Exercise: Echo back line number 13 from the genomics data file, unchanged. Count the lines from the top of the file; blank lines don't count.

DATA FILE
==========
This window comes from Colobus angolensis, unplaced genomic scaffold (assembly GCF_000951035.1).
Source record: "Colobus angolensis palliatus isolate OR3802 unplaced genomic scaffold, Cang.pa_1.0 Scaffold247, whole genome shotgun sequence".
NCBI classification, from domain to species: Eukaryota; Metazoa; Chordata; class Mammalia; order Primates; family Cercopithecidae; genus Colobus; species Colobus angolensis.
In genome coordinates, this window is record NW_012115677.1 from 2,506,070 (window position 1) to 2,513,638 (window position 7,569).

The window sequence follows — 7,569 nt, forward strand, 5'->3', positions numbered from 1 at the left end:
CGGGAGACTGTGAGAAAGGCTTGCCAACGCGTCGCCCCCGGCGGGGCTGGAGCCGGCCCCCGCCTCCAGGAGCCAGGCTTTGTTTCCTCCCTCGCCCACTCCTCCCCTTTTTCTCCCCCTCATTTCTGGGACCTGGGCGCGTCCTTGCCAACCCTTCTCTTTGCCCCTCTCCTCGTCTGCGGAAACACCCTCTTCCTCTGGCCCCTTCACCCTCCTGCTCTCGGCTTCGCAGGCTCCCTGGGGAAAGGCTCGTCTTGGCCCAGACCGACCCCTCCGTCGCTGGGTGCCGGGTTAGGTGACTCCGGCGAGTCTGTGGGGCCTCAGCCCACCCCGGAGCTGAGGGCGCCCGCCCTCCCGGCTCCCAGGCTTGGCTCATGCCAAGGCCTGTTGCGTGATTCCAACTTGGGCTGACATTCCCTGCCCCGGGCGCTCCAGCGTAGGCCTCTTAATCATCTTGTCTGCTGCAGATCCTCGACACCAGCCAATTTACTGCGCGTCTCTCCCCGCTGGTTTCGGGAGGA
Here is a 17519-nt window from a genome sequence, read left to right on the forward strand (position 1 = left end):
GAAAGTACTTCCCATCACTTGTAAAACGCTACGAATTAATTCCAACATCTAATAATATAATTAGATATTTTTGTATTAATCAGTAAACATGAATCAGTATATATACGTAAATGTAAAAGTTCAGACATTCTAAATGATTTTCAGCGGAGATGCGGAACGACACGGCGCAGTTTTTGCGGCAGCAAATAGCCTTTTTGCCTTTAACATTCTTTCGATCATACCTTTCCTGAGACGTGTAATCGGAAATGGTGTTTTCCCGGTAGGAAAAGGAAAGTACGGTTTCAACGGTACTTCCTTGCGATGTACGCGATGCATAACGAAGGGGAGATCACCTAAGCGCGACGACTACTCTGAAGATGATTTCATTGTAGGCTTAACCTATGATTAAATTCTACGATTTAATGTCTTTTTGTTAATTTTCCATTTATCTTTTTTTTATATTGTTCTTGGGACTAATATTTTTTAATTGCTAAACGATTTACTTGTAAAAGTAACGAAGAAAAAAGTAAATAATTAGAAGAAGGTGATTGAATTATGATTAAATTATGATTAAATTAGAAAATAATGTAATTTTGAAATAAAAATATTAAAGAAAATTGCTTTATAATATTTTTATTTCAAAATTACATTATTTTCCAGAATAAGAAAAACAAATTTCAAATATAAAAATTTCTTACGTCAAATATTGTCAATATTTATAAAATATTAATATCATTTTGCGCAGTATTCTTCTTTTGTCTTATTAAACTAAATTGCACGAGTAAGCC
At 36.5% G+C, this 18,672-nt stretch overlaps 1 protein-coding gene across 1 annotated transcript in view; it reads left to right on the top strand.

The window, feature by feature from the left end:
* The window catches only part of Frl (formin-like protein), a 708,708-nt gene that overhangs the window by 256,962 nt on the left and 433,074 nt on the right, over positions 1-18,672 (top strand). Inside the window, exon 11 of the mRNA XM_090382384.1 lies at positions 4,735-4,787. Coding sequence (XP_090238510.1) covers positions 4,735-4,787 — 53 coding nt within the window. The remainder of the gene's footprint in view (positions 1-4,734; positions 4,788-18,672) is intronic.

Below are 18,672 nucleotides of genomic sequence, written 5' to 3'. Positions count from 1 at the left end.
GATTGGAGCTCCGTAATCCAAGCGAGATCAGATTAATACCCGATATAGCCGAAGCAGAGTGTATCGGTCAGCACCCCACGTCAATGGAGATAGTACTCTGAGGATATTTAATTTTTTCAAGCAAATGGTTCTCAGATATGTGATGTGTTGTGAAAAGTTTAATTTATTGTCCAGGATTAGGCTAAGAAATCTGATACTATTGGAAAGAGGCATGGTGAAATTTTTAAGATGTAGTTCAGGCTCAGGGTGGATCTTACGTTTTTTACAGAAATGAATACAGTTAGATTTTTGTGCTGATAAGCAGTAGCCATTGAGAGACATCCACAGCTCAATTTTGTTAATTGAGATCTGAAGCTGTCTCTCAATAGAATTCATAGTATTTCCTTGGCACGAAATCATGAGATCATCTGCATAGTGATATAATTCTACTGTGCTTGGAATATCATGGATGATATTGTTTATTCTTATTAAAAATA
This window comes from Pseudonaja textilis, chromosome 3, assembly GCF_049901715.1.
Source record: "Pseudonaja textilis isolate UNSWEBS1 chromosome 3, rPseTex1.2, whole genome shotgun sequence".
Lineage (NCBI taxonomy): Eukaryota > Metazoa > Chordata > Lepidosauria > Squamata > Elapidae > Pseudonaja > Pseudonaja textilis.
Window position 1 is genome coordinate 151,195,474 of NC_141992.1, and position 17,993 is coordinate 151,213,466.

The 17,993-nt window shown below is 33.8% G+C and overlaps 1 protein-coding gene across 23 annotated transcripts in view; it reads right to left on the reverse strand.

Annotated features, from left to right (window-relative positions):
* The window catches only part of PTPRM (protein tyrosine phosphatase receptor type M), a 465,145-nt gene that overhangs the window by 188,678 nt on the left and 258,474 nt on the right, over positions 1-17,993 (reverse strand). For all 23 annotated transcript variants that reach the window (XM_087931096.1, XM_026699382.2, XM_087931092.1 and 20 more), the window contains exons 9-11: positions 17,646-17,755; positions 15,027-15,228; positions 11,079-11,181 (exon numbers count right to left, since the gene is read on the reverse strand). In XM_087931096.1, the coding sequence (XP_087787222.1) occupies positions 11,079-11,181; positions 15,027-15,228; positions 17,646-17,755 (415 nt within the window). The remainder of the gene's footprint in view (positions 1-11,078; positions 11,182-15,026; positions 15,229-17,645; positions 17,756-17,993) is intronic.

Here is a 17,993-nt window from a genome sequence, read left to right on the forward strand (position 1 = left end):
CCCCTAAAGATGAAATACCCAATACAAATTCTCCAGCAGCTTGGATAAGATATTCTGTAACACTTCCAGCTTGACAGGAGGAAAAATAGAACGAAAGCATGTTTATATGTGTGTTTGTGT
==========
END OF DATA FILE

GATTGGAGCTCCGTAATCCAAGCGAGATCAGATTAATACCCGATATAGCCGAAGCAGAGTGTATCGGTCAGCACCCCACGTCAATGGAGATAGTACTCTGAGGATATTTAATTTTTTCAAGCAAATGGTTCTCAGATATGTGATGTGTTGTGAAAAGTTTAATTTATTGTCCAGGATTAGGCTAAGAAATCTGATACTATTGGAAAGAGGCATGGTGAAATTTTTAAGATGTAGTTCAGGCTCAGGGTGGATCTTACGTTTTTTACAGAAATGAATACAGTTAGATTTTTGTGCTGATAAGCAGTAGCCATTGAGAGACATCCACAGCTCAATTTTGTTAATTGAGATCTGAAGCTGTCTCTCAATAGAATTCATAGTATTTCCTTGGCACGAAATCATGAGATCATCTGCATAGTGATATAATTCTACTGTGCTTGGAATATCATGGATGATATTGTTTATTCTTATTAAAAATA